Sung by: Ollie Gilbert
Recorded in Mountain View, AR by George Fisher

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(Fisher: "Well, I'll tell you. Let me move the tape machine over here and give you the . . . give you the microphone. There it is, all yours. And the tape's a-running. Anything you say now might be held against you.")

The postman often waited for a sweet face to appear,
A face that showed a heart was full of joy,
In the cottage doorway, smiling through her tears,
Each time he brought a message from her boy.

Her calloused hands was trembling; the postman noticed, too,
That her sweet anxious face was white.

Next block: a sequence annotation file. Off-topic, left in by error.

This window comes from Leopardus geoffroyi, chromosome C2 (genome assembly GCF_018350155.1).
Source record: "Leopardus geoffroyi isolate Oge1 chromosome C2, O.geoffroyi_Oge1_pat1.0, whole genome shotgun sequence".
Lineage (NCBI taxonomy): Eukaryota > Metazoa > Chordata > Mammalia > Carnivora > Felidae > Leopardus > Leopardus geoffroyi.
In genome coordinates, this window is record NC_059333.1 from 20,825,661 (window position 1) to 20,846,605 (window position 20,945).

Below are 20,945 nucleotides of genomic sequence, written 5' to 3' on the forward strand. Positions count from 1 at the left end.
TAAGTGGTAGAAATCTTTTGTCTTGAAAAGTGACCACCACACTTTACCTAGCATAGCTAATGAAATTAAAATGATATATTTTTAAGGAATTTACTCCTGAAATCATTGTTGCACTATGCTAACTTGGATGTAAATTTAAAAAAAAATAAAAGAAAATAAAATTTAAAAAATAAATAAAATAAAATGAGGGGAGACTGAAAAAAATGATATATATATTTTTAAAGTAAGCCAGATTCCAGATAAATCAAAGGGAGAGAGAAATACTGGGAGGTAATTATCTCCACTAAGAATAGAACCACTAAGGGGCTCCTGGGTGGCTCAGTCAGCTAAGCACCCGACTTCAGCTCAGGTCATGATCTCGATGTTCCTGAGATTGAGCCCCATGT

Would this be the letter that she had waited for?
Would it tell her that her boy was all right?

“I’m sorry,” said the postman. “I must ask you to sign
This little book that I have brought along.
You see, this letter is registered.” He slowly bowed his head.
Then she knew that there was something wrong.

The address on the corner of the envelope of blue
Showed her that her darling son was dead.
Where Jimmy’s name and number had always been before,
His captain’s name was written there, instead.

“Dear God, they’ve made my darling’s grave, I know . . .”
She prayed an humble prayer to God each night.
“Place on his grave a blooming rose where all the world can see,
My soldier boy has won his robe of white.”

All Songs Recorded by John Quincy Wolf, Jr., unless otherwise noted

The John Quincy Wolf Folklore Collection
Lyon College, Batesville, Arkansas
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